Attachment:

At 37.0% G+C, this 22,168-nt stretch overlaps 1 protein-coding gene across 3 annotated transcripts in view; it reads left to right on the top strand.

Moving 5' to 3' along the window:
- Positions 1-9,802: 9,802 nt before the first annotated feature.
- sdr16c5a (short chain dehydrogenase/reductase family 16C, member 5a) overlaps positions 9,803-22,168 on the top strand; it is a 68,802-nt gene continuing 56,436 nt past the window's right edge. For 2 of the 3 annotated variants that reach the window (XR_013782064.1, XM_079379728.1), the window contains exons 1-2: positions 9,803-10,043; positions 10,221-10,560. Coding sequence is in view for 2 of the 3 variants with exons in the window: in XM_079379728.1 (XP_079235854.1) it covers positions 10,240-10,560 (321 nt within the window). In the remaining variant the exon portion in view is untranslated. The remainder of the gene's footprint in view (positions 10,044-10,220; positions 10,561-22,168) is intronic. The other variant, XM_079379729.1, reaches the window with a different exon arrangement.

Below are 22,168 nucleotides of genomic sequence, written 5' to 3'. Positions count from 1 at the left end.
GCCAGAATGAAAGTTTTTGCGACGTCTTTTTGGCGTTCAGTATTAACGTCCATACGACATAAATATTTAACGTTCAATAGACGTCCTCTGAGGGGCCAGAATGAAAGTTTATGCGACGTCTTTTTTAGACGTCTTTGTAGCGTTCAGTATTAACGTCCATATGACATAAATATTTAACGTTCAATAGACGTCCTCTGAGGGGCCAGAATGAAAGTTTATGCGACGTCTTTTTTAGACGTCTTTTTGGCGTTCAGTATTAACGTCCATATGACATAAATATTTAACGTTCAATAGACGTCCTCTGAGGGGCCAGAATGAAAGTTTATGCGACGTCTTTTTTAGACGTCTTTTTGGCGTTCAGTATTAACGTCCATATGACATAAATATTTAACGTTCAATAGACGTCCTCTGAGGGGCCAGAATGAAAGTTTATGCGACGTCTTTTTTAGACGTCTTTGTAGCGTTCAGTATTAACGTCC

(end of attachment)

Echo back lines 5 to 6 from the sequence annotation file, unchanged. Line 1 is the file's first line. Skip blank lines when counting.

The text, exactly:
Below are 22,168 nucleotides of genomic sequence, written 5' to 3'. Positions count from 1 at the left end.
GCCAGAATGAAAGTTTTTGCGACGTCTTTTTGGCGTTCAGTATTAACGTCCATACGACATAAATATTTAACGTTCAATAGACGTCCTCTGAGGGGCCAGAATGAAAGTTTATGCGACGTCTTTTTTAGACGTCTTTGTAGCGTTCAGTATTAACGTCCATATGACATAAATATTTAACGTTCAATAGACGTCCTCTGAGGGGCCAGAATGAAAGTTTATGCGACGTCTTTTTTAGACGTCTTTTTGGCGTTCAGTATTAACGTCCATATGACATAAATATTTAACGTTCAATAGACGTCCTCTGAGGGGCCAGAATGAAAGTTTATGCGACGTCTTTTTTAGACGTCTTTTTGGCGTTCAGTATTAACGTCCATATGACATAAATATTTAACGTTCAATAGACGTCCTCTGAGGGGCCAGAATGAAAGTTTATGCGACGTCTTTTTTAGACGTCTTTGTAGCGTTCAGTATTAACGTCC